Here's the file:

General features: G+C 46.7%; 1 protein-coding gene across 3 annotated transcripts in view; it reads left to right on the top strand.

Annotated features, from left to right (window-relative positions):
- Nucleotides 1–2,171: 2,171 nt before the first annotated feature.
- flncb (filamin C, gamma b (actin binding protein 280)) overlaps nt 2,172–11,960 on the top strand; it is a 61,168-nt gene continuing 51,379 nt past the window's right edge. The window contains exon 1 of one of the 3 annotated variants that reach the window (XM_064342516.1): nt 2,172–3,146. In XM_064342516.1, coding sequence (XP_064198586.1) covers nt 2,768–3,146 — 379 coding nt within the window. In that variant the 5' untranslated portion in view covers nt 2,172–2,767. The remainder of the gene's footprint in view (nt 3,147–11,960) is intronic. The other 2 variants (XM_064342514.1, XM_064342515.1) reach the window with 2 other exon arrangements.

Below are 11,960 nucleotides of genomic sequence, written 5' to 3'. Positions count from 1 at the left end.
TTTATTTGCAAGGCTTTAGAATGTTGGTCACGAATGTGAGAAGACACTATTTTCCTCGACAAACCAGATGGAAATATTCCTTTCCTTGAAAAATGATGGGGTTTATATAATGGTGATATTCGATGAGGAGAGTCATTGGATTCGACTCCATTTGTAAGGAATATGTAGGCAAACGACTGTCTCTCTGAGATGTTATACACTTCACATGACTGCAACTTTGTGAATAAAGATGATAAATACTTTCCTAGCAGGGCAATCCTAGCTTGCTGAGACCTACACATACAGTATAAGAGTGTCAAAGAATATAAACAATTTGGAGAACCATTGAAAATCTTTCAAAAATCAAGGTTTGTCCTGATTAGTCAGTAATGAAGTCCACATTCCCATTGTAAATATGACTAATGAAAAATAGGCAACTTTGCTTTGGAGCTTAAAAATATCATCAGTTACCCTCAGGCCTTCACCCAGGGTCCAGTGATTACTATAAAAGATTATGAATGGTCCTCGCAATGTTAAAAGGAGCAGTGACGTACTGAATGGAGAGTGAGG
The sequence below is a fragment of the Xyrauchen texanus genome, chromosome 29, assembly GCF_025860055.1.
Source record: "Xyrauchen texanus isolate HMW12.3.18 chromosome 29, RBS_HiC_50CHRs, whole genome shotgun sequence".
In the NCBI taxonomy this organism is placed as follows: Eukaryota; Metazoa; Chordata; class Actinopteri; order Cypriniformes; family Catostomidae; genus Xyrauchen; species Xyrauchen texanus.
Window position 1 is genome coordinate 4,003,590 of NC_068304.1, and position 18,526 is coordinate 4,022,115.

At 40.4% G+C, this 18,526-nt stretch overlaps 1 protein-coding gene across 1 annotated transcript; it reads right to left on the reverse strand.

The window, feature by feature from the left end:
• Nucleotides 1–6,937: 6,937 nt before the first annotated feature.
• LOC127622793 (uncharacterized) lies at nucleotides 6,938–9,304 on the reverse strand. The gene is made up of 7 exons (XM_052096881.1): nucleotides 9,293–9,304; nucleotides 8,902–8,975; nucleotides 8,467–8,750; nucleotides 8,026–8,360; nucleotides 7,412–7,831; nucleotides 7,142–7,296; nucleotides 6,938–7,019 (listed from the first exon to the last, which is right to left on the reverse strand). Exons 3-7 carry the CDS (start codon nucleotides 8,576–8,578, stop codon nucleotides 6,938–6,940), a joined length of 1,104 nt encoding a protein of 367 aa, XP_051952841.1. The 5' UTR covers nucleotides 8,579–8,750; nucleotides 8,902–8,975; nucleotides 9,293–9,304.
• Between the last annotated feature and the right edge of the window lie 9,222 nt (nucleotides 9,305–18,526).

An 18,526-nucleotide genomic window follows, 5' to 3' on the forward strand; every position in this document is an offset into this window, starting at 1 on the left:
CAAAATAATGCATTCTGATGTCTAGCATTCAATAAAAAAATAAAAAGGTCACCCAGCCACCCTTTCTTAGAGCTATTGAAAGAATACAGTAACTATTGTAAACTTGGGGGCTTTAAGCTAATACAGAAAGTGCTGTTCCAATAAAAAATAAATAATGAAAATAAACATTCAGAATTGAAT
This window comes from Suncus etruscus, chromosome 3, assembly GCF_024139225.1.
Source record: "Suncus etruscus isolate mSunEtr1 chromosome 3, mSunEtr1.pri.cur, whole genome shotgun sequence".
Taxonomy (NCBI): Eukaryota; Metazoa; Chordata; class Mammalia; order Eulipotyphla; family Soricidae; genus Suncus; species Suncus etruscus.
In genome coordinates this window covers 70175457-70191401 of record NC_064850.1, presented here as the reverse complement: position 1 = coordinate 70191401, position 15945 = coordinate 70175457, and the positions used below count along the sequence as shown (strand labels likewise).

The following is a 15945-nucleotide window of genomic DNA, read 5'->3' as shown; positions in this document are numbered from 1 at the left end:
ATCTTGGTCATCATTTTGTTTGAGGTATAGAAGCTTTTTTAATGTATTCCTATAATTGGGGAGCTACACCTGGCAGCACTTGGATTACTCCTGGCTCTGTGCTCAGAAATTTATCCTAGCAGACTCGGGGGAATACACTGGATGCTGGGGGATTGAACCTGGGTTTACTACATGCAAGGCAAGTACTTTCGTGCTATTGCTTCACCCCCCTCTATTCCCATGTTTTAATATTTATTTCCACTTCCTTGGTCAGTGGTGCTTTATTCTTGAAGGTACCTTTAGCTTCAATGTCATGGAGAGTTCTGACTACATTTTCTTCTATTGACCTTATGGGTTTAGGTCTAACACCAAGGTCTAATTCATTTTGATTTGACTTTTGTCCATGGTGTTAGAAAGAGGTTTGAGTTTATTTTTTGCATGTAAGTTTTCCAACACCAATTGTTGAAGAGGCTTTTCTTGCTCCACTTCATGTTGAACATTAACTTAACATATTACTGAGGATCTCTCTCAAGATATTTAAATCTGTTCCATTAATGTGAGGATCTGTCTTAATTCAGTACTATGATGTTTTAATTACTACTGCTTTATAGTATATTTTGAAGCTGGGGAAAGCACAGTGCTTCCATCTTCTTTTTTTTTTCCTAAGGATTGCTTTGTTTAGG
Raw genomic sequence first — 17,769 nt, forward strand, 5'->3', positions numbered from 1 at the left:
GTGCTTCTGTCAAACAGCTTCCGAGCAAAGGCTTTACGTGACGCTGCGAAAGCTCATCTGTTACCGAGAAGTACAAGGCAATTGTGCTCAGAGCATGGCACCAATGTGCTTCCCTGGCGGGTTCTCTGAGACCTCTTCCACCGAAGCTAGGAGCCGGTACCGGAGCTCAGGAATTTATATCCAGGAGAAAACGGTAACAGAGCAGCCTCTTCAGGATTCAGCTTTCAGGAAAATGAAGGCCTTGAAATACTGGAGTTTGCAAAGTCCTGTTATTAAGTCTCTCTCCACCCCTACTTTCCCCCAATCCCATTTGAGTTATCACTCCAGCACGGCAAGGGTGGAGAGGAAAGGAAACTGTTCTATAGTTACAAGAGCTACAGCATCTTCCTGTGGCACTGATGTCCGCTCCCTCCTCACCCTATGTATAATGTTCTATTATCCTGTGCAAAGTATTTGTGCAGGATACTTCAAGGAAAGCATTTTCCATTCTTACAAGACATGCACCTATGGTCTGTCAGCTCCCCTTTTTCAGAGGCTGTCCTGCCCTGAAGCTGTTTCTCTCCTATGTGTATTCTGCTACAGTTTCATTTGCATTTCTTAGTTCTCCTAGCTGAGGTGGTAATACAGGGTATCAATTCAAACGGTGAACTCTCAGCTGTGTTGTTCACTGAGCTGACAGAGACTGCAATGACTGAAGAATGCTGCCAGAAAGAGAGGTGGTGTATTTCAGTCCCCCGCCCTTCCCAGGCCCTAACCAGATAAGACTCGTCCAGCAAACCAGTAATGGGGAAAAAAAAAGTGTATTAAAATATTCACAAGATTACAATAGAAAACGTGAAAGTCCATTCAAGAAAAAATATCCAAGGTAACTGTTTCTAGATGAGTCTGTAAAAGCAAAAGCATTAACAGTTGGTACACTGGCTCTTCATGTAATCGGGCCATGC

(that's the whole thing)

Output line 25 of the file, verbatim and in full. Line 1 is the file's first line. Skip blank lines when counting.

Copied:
GTGCTTCTGTCAAACAGCTTCCGAGCAAAGGCTTTACGTGACGCTGCGAAAGCTCATCTGTTACCGAGAAGTACAAGGCAATTGTGCTCAGAGCATGGCACCAATGTGCTTCCCTGGCGGGTTCTCTGAGACCTCTTCCACCGAAGCTAGGAGCCGGTACCGGAGCTCAGGAATTTATATCCAGGAGAAAACGGTAACAGAGCAGCCTCTTCAGGATTCAGCTTTCAGGAAAATGAAGGCCTTGAAATACTGGAGTTTGCAAAGTCCTGTTATTAAGTCTCTCTCCACCCCTACTTTCCCCCAATCCCATTTGAGTTATCACTCCAGCACGGCAAGGGTGGAGAGGAAAGGAAACTGTTCTATAGTTACAAGAGCTACAGCATCTTCCTGTGGCACTGATGTCCGCTCCCTCCTCACCCTATGTATAATGTTCTATTATCCTGTGCAAAGTATTTGTGCAGGATACTTCAAGGAAAGCATTTTCCATTCTTACAAGACATGCACCTATGGTCTGTCAGCTCCCCTTTTTCAGAGGCTGTCCTGCCCTGAAGCTGTTTCTCTCCTATGTGTATTCTGCTACAGTTTCATTTGCATTTCTTAGTTCTCCTAGCTGAGGTGGTAATACAGGGTATCAATTCAAACGGTGAACTCTCAGCTGTGTTGTTCACTGAGCTGACAGAGACTGCAATGACTGAAGAATGCTGCCAGAAAGAGAGGTGGTGTATTTCAGTCCCCCGCCCTTCCCAGGCCCTAACCAGATAAGACTCGTCCAGCAAACCAGTAATGGGGAAAAAAAAAGTGTATTAAAATATTCACAAGATTACAATAGAAAACGTGAAAGTCCATTCAAGAAAAAATATCCAAGGTAACTGTTTCTAGATGAGTCTGTAAAAGCAAAAGCATTAACAGTTGGTACACTGGCTCTTCATGTAATCGGGCCATGC